Anatoli Neugebauer is standing just a hundred metres from his family home, at the edge of the Blessem district of Erftstadt, a commuter-belt town 12 miles (20km) south of Cologne. Even though flood waters from the Erft River had begun to recede by midday on Friday, he still had to wade through waist-high brown water just to get inside the stuccoed terrace house.
“It’s completely indescribable,” says Neugebauer, 40. “A catastrophe.”
“I was there twice yesterday trying to save what I could. But you open the door and the water’s to your chest and you just wonder, why am I even doing this? It’s all wrecked.”
Neugebauer was one of the 1,905 residents of the village evacuated on Thursday as the river began to overflow after record rainfall.
Familiar landscape turned into treacherous terrain: a gravel quarry south of Blessem, 40 hectares (99 acres) wide and 60 metres deep, rapidly filled with water, its edge expanding towards the town through headward erosion, swallowing up several cars, three half-timbered buildings and parts of a castle.
Local authorities are still searching for 15 people they believe to have been inside the houses. “We assume there to be fatalities but we don’t know for sure,” says Herbert Reul, the interior minister of the state of North-Rhine Westphalia.
A near-stationary low-pressure weather system brought record levels of rain in the Rhein-Erft-Kreis region until about 9pm on Wednesday, initially flooding fields and farms.
Hay and vegetable fields that a few weeks ago were wilting under years of drought conditions were suddenly filled with standing water. Basements and ground-floor houses and apartments in the farming region began to flood.
“For a while we thought we would have to evacuate our 200 animals,” says farmer Peter Zens, who runs the Gertrudenhof petting zoo in Hürth, located halfway between Erftstadt and Cologne. “But we spent 18 hours pumping out water through the night, and in the end we had a lucky escape.”
But as Zens managed to drain his farm, waters in the rivers, brooks and streams that cross the region were beginning to rise. “We have the Rotbach brook here that often dries out in the summer,” Zens says. “Now it was a foaming stream like the Rhine.”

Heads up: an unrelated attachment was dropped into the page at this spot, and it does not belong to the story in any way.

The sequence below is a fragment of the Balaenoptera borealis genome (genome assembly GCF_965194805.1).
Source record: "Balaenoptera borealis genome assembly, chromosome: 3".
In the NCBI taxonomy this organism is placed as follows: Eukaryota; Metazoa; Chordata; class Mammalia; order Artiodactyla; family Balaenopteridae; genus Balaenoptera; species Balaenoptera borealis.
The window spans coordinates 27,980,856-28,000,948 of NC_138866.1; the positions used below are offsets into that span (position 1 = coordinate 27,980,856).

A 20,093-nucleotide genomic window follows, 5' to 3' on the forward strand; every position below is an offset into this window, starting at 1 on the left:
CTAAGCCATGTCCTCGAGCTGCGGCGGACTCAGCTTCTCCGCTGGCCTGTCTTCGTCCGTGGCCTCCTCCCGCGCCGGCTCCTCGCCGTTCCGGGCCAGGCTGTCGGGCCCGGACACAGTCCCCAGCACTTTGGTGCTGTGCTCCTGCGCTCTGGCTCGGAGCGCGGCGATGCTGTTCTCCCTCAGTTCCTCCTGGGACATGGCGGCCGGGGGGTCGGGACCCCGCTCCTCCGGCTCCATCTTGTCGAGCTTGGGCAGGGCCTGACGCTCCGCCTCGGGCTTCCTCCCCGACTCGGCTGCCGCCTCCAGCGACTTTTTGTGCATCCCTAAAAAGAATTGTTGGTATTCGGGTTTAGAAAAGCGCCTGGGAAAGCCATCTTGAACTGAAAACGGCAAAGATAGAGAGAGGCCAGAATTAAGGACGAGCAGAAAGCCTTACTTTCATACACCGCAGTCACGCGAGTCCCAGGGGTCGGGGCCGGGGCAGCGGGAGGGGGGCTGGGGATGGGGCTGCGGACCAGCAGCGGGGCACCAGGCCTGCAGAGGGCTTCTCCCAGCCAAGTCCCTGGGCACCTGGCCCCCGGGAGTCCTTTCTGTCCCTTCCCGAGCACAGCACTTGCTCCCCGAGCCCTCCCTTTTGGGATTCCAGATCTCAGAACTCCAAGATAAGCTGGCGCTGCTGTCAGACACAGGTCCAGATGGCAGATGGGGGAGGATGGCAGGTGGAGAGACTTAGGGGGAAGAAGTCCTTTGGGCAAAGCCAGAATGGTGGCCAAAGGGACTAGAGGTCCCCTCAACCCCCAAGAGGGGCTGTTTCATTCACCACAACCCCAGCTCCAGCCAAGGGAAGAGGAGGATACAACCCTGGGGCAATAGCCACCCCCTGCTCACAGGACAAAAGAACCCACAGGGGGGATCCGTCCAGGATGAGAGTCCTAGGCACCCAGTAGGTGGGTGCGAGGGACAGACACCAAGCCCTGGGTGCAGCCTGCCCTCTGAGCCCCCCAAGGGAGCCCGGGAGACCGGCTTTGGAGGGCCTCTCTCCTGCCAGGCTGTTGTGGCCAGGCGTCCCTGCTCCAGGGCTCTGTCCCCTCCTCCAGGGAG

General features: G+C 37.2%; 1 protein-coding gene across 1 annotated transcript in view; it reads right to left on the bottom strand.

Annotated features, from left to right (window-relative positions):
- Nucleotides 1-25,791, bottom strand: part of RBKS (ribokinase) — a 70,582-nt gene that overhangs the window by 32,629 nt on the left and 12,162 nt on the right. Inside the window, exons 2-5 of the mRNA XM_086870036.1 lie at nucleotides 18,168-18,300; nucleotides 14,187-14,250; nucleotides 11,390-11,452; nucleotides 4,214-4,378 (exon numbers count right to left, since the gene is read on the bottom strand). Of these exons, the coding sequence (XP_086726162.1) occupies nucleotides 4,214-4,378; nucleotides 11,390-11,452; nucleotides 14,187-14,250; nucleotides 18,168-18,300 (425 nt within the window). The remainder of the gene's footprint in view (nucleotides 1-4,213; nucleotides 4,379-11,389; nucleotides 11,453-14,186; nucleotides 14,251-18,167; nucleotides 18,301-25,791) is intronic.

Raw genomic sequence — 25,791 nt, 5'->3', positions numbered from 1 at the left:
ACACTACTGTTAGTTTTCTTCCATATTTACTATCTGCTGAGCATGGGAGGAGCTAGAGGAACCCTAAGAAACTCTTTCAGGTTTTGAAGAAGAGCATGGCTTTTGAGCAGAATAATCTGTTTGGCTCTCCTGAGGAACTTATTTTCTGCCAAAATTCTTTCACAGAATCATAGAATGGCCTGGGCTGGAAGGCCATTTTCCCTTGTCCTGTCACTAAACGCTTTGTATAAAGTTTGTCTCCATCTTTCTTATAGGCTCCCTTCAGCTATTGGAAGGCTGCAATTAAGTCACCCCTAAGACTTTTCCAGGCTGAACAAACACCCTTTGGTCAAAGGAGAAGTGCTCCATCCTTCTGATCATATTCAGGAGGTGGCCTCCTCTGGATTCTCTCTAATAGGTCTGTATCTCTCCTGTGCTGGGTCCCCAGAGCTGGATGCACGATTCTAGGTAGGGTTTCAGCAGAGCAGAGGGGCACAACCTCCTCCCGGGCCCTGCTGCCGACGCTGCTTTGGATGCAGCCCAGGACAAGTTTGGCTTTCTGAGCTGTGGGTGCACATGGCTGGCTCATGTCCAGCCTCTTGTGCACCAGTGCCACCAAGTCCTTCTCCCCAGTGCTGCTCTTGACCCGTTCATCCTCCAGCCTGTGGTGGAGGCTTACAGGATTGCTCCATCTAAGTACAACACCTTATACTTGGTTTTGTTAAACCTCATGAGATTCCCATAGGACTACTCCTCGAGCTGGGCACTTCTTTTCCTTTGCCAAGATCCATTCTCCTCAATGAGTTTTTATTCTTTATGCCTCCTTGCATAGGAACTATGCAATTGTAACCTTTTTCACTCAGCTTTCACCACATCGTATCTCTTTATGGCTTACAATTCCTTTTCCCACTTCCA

When the river burst its banks the following day, it nonetheless caught many in Erftstadt by surprise.
“We were constantly riding our bikes through town, watching as the river waters grew higher,” says Neugebauer. “We waited as long as we could, but when we saw the trucks on Luxemburger Strasse underwater we packed up the car and the kids and went to a family in the next town over.”
Water along Luxemburger Strasse, the main thoroughfare connecting Erftstadt to Cologne, appears to have rushed in without warning, trapping lorries and cars alike, throwing vehicles up against guardrails and along the crumbling walls of the on-ramp. Parts of the A1 motorway outside the town crumbled and collapsed into the Erft.
Neugebauer says they had left before receiving any official evacuation orders. Officials say many others in the town did not heed the warning to leave. Police say they used boats to rescue about 50 people from their homes.
Storms and floods are nothing new in Rhein-Erft-Kreis, an area dotted with opencast mines historically used to extract brown coal, gravel or sand.
When the owners of the Blessem gravel quarry applied for an expansion in 2015, local authorities granted their request on the condition they would build a 1.2km protective wall to prevent the pit from filling with water in the event of a flood.
But the kind of extreme weather events the world is seeing with increasing frequency come with unpredictable consequences. The protective wall between the gravel pit and the Erft proved ineffective as the water overflowed higher up the river, gushing through the streets of the town before collecting at the lowest point.
Matthias Habel, a Bonn-based geographer who studied flood protection measures in the area as part of his degree, says the catastrophic outcome of the floods would not come as a surprise to those familiar with the situation on the ground.
“Where the Erft passes Erftstadt it is no longer a naturally flowing river but more like an artificially straightened canal,” Habel tells the Guardian. “It flows much faster here than elsewhere and lacks the natural floodplains that could deal with overflow.”
On Friday afternoon, the town was nearly empty of people, other than soldiers trying in vain to keep onlookers at bay.
At the far end of Frauentaler Strasse, normally 100 metres from the Erft, a redbrick building was missing its bottom floors, the walls hanging precariously over the flood water.
Water was oil-slicked and the smell of gas hung in the air. Improvised bags of potting soil and sandbox sand had failed to keep the flood from seeping past: water marks on the older brick buildings showed it reaching at least over a metre high.
People from nearby villages arrived to check on their neighbours. “It’s absolutely shocking,” one young couple said. “We drive through here every day and it’s unlike anything we’ve ever seen.”